Children are provided for by two measures: care and control. ‘Care’ refers to the need to meet standards of health, nourishment, shelter and other basic needs, while ‘control’ refers to the need to protect children from harm and illegal activities, as well as protecting others from that child; the law will intervene in a parent’s guardianship (or, rather more accurately, responsibility) of a child only when one of these has been violated (that is, when abuse has occurred or a child is declared uncontrollable - in some cases, the parent may be held liable for damages incurred as a result of the child’s actions). The Children and Young Persons (Care and Protection) Act 1998 (NSW) empowers the Children’s Court of New South Wales to place a child under the care and control of someone other than the biological parents - the child then becomes a ‘ward of the state’ until the age of 18. In exceptional cases, a child may choose another legal guardian if it is demonstrable that the child is mature enough to make such a decision and that the parents are not acting with the child’s best interests first and foremost (such as the case of the Marriage of A (1981).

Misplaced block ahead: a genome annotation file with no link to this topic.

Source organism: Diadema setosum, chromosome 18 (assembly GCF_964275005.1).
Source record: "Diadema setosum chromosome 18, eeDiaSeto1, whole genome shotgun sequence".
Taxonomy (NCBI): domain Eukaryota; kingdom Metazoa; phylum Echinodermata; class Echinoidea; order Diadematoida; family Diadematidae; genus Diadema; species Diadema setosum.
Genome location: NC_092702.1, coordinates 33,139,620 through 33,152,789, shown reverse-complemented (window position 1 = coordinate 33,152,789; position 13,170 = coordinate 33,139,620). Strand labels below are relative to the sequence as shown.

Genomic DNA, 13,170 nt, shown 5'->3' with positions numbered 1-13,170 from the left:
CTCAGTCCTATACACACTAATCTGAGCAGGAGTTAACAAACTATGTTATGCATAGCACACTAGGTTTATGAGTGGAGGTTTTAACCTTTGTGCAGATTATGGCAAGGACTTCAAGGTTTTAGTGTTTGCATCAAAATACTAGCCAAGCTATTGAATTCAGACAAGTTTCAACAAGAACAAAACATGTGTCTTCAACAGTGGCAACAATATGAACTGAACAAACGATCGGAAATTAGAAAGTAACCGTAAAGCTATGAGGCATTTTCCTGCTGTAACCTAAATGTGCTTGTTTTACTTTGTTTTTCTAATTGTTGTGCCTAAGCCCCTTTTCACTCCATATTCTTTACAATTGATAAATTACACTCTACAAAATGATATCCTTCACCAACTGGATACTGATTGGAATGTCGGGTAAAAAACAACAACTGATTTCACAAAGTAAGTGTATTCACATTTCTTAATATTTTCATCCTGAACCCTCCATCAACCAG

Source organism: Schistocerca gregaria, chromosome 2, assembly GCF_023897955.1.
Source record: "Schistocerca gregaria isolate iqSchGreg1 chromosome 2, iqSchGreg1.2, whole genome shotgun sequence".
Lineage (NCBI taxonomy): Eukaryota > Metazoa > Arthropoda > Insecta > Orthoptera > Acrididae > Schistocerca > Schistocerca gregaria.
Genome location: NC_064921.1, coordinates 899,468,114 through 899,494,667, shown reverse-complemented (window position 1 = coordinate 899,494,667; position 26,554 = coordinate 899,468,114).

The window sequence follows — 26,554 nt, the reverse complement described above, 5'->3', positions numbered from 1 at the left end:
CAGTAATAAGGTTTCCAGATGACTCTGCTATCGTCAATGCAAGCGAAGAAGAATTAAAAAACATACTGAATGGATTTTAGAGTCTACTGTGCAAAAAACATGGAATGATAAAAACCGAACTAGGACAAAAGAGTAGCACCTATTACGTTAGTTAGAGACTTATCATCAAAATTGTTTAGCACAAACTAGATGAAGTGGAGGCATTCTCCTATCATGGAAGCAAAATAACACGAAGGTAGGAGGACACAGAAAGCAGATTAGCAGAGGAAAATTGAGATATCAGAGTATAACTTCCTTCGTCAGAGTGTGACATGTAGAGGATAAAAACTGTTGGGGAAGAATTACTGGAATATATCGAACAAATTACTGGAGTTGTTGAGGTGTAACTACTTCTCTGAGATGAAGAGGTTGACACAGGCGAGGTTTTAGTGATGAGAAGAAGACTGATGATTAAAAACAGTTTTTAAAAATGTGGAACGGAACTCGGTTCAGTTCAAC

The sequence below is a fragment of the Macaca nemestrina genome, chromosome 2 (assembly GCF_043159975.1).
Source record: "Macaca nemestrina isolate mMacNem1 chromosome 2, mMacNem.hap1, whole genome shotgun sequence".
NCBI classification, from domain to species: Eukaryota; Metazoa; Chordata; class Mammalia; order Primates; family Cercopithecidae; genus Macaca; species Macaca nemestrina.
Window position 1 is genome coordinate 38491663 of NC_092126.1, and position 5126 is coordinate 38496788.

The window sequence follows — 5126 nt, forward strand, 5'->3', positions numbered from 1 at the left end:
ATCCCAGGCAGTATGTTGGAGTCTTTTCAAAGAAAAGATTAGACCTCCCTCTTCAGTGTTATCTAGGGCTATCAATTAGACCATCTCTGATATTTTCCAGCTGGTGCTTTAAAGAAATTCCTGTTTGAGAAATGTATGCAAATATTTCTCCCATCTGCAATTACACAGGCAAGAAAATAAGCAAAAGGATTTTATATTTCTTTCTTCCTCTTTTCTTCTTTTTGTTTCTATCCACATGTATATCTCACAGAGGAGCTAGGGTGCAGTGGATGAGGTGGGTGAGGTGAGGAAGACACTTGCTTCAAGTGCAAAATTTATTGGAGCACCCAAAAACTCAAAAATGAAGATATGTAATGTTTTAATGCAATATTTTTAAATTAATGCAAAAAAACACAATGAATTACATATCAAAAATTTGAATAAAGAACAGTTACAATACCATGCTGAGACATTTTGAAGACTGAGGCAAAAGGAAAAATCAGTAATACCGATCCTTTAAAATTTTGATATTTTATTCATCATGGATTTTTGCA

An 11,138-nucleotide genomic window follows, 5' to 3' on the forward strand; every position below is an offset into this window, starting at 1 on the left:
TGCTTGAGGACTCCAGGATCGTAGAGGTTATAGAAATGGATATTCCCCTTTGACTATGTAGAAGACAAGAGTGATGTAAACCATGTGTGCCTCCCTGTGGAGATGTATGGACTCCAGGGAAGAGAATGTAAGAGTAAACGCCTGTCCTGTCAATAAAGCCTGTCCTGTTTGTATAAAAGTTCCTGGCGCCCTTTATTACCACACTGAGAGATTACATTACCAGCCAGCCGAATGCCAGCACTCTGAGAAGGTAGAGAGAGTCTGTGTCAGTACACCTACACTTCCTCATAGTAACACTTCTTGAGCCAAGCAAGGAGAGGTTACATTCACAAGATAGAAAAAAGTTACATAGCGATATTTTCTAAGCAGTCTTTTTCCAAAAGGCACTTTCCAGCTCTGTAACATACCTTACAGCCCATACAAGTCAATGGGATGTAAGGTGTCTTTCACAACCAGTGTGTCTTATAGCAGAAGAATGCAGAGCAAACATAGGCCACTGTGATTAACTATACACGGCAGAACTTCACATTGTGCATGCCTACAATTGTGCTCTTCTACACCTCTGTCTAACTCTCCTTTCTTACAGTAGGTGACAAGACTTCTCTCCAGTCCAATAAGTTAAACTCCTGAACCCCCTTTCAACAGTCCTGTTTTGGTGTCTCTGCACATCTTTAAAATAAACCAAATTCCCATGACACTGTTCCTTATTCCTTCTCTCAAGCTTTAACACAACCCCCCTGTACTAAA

Parents do not have the right to refuse their child an education (the Education Act 1990 (NSW) states that a child must attend a recognised school and be educated to the highest possible standard between the ages of 6 and 15 according to NSW Board of Studies curricula), although the education system is limited in the punishments it can administer (section 35 of the Education Act 1990 (NSW) ensures that punishment is administered with respect to the child’s ‘human dignity’ - the Education Reform Amendment (School Discipline) Act 1995 (NSW) bans the use of corporal punishment). If any physical punishment performed upon a child is judged severe enough (under the Crimes Act 1900 (NSW)) then the party responsible may be charged with assault. Similarly, the court can overrule a parent’s decision to refuse a child access to medical treatment (eg a blood transfusion); once the child reaches 14 years of age, the Minors (Property and Contracts) Act 1970 (NSW) states that the child is responsible for any decision relating to medical treatment irrespective of the parent’s consent. Unfortunately, intellectually disabled children can experience great difficulty making such decisions and the case of Secretary, Department of Health and Community Services v. JMB and SMB (1992) denied parents the ability to sterilise their intellectually disabled daughter and thereby prevented most operations of this nature and intent occurring within Australia.